عن عمران بن حصين -رضي الله عنهما- قال: كانت بي بَوَاسيرُ، فسألت النبي -صلى الله عليه وسلم- عن الصلاة، فقال: «صَلِّ قائما، فإن لم تستطع فقاعدا، فإن لم تستطع فعلى جَنْبٍ».
[صحيح.] - [رواه البخاري.]
المزيــد ...

Imrān ibn Husayn (may Allah be pleased with him) reported that he was suffering from hemorrhoids (piles), so he asked the Prophet (may Allah's peace and blessings be upon him) about the prayer and he said: "Pray standing; if you cannot, then sitting; if you cannot, then lying on your side."
[Sahih/Authentic] - [Al-Bukhari]

Explanation

This noble Hadīth explains the manner of praying for the person having hemorrhoids, suffering a pain when standing, or having similar excuses. The Prophet (may Allah's peace and blessings be upon him) stated that prayer by default is offered in a standing position. However, if the person is unable to stand, he should pray sitting. If one is not able to pray sitting, then he may pray lying on his side.

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1: The order of the different conditions of the obligatory prayer for a sick person should be observed. He is obligated to stand if he is able to, for this is one of the pillars of the obligatory prayer, even if he has to lean upon something like a staff or a wall.
2: If he cannot stand or finds difficulty in doing so, he is obligated to pray while sitting, even if he has to lean upon something, and he is required to bow down and prostrate if he is able to. If he cannot sit or finds difficulty in doing so, he can pray while reclining on his side, preferably the right one. If he prays while lying down towards the Qiblah (prayer direction), his prayer is valid. If he is unable to pray like this, he can nod his head, with the nod for prostration being lower than that for Rukū‘ (bowing) to distinguish between these two pillars and because prostration is lower than Rukū‘.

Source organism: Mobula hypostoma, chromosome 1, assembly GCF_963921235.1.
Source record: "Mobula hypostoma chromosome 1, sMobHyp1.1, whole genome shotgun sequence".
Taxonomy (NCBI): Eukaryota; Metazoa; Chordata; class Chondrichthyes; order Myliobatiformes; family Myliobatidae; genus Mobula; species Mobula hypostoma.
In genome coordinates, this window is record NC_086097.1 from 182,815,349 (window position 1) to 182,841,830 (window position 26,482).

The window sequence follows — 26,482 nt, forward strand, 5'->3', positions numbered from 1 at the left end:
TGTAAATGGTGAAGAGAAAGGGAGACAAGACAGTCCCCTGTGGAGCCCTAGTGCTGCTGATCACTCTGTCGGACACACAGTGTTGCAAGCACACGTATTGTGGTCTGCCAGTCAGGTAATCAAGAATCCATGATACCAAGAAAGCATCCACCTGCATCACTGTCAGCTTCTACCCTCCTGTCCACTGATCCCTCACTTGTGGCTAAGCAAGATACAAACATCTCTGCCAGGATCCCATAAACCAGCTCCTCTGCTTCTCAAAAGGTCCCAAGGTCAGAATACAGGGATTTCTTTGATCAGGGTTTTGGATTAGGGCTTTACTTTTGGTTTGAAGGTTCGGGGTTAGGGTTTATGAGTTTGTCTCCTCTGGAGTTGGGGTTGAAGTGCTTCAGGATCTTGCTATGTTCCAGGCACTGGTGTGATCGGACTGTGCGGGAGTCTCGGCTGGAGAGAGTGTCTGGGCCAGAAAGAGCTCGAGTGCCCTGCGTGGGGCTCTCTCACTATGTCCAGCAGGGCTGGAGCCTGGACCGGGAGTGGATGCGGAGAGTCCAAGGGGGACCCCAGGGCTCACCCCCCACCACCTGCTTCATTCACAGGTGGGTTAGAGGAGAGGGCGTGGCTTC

3: One should not shift from one condition to an easier one unless he is unable to do the former one or finds difficulty in doing it. Moving from one condition to another is pertinent to one’s inability.
4: The difficulty that permits one to pray while sitting is the hardship that dispels one’s Khushū‘ (presence of mind and humility). In fact, Khushū‘ is the greatest objective of prayer.
5: The excuses permitting one to pray while sitting are numerous and not limited to illness. Examples include when the ceiling is too low and he cannot get out of such a place, and praying in a ship, car, or plane when needed and unable to stand up. All of these are valid excuses for this.
6: Prayer does not cease to be due as long as a person retains his sanity. An ill person who cannot nod with his head may nod with his eyes, lowering it a little for Rukū‘ and more for prostration. If he is able to recite with his tongue, he should do so or otherwise recite with his heart; and if he cannot nod with his eyes, he can pray with his heart.
7: The Hadīth generally indicates that such a person may pray while sitting in whatever manner he wishes, a view held by the consensus. The difference is over which is better. The majority of the scholars held that he should sit cross-legged when he should stand and after rising from Rukū‘, and that he should practice Iftirāsh (stretching the left leg and sitting on it and erecting the right foot) at the position of rising from prostration.
8: Allah’s commands should be observed according to one’s ability and capacity. Allah Almighty does not charge anyone beyond his capacity.
9: This shows the ease and leniency of the Islamic Shariah and that it is as Allah Almighty says: {And He has not imposed upon you any hardship in religion.} [Surat al-Hajj: 78] {Allah wants to lighten your burdens.} [Surat an-Nisā’: 28] The mercy of Allah Almighty towards His servants is vast.
10: The foregoing relates to the obligatory prayer. As for supererogatory prayer, one may offer it while sitting, even without excuse. Yet, if he does so for a valid excuse, he will receive the reward in full, and only half the reward if he does so without excuse, as authentically reported in the Sunnah.